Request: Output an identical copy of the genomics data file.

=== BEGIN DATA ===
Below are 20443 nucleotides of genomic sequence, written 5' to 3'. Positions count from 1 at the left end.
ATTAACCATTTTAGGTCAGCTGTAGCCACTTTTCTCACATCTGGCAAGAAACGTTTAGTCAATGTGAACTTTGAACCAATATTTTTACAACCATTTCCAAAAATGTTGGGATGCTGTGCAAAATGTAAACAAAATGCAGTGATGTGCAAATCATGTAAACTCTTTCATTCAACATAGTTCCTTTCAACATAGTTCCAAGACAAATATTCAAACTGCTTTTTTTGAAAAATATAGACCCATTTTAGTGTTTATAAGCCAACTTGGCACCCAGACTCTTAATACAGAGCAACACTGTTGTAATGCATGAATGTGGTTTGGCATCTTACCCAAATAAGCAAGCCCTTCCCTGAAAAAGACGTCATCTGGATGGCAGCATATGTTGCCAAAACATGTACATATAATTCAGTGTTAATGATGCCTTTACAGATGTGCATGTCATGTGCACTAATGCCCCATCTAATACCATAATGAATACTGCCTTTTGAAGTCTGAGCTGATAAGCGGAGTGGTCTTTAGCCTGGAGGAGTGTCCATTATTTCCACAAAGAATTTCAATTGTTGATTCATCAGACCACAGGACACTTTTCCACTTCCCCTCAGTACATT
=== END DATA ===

Below are 20443 nucleotides of genomic sequence, written 5' to 3'. Positions count from 1 at the left end.
ATTAACCATTTTAGGTCAGCTGTAGCCACTTTTCTCACATCTGGCAAGAAACGTTTAGTCAATGTGAACTTTGAACCAATATTTTTACAACCATTTCCAAAAATGTTGGGATGCTGTGCAAAATGTAAACAAAATGCAGTGATGTGCAAATCATGTAAACTCTTTCATTCAACATAGTTCCTTTCAACATAGTTCCAAGACAAATATTCAAACTGCTTTTTTTGAAAAATATAGACCCATTTTAGTGTTTATAAGCCAACTTGGCACCCAGACTCTTAATACAGAGCAACACTGTTGTAATGCATGAATGTGGTTTGGCATCTTACCCAAATAAGCAAGCCCTTCCCTGAAAAAGACGTCATCTGGATGGCAGCATATGTTGCCAAAACATGTACATATAATTCAGTGTTAATGATGCCTTTACAGATGTGCATGTCATGTGCACTAATGCCCCATCTAATACCATAATGAATACTGCCTTTTGAAGTCTGAGCTGATAAGCGGAGTGGTCTTTAGCCTGGAGGAGTGTCCATTATTTCCACAAAGAATTTCAATTGTTGATTCATCAGACCACAGGACACTTTTCCACTTCCCCTCAGTACATT